Quiet Entitlement: The Problem with Mum and Dad Investors

23 March 2020

Australians need to change the way we view buying a house. Since the Menzies era, owning your own home has been integral to the Australian dream. A right afforded to those who worked hard and paid their taxes. Good citizens. Now that belief has evolved into something far more toxic: that it is your right to make a handsome sum from the property market. ‘As safe as houses’ is the phrase. While Australians in particular have always sought financial security in the property market, why is there is an expectation that housing is now more than a financial stabiliser, but a financial enhancer? We have all heard that house prices are too high, but what we don’t hear is that they need to come down. As Australians continue to believe in the never-ending returns of the property market, we know that if house prices are to come down, millions of people are going to lose big. Since the conversation concerning negative gearing and capital gains tax reduction has been effectively put to bed since the last election, the government seems intent on protecting the investments of Australians who have put their money into the property market. One phrase in particular sums up this entitlement: Mum and Dad Investors.

Mum and Dad Investors are small scale, non-professional investors. This term enables a distinction between people who invest in the property market and people who invest in anything else. If you invest in the stock market – you’re a fat cat, if you’re not a property developer and you invest in property – you’re a Mum and Dad Investor. Such a concept manifests as an embodiment of the Australian ideal: A quiet, honest, normal, hardworking, citizen. This may be a dangerous evocation to make, precisely because of its innocence.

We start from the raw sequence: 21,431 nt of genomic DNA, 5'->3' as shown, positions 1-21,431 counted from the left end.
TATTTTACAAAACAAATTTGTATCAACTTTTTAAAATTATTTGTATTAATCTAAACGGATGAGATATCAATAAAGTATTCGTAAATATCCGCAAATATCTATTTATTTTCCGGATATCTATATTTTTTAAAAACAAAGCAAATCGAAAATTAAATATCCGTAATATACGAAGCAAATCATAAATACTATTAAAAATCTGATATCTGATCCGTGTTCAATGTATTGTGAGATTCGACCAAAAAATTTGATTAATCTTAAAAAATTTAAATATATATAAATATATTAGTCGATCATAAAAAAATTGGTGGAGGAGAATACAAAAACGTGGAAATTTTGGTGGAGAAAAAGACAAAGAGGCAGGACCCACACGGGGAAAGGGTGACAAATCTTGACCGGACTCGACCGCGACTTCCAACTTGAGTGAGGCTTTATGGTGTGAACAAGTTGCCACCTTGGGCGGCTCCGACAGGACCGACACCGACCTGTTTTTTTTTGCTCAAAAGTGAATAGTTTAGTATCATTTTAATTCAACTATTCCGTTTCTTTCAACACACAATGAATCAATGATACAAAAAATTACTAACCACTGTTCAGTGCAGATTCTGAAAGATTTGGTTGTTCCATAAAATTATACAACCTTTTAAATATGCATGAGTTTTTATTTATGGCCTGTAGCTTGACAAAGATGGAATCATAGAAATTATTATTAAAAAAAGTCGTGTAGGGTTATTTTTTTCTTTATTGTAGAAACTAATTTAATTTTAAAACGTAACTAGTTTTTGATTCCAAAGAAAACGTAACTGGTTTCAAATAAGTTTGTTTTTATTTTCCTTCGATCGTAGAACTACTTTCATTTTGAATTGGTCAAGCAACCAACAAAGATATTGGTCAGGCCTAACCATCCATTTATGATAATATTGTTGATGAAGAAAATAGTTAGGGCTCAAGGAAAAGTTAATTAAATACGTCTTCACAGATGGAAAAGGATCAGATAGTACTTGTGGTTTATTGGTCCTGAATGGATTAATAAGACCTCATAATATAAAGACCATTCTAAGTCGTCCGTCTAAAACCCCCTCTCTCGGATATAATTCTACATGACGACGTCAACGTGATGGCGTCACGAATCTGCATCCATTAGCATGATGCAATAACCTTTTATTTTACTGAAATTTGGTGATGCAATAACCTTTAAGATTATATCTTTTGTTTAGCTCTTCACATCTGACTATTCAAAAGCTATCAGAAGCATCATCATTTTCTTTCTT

The innocence attached to property investment neglects the dire reality of the situation that comes with the phrase. For a country where around seventy per cent of us are homeowners, and where household debt has increased by seventy nine per cent since 2004, it is fair to say that there would be a lot of nervous Australians if house prices were to fall. People who own one home are forced to see their house as an investment too, for a downturn would spell disaster for households that have become “the most indebted in the world”. However, ensuring the return of these investments is ludicrous. The government makes no similar argument for business investments or investments in stock, so why would the housing market be any different? Ensuring that property prices continue to rise to ensure that thousands of Australian’s don’t lose out on their housing gamble is the extreme example of picking a winner, a tactic that governments shy away from doing publicly anywhere else. 

Bringing down the price of property is perceived as necessary by most people, but simultaneously an unthinkable ruinous possibility by others, despite the significant difference between the right to live in a home and the right to ensure a capital return from one. Reducing the incentive for property investment may restore the balance between seeing a house as a home and seeing a house as a financial opportunity. Investing in the property market is a gamble. A gamble that everyone has the right to make, but a gamble just the same as those trading in international currency, gold or stocks. Australians love to emphasise our belief in the right to home ownership, but as less and less people have the capacity to own their own home – we must stop connecting home ownership with capital gain. Now the financial fate of those who own one home, and those who own five, are forever connected. Both will either see a win or a loss.  

Policy reform is necessary, and there are vital conversations to be had over negative gearing and the capital gains tax that promote housing investment, but it is conceptual reform that is just as important. We must not demonise people who can afford to buy property, nor should we act like buying a house is the only way to ensure financial stability. Unlike all other investments, having a home is both an absolute need and right for all Australians, making for a dangerous cross-over between capital investment and human necessity.

A 2018 report by the Grattan Institute suggests that building an extra 50,000 homes a year for a decade could leave Australian house prices five to twenty per cent lower than they would otherwise” however without true conceptual reform, this only adds 50,000 chances to make a profit rather than 50,000 homes for people to live in. 

Pressure on the housing market will not be relieved by reducing the amount of people wanting a roof over their head, but perhaps it may be eased by re-evaluating our perception of those wanting to make a buck. 

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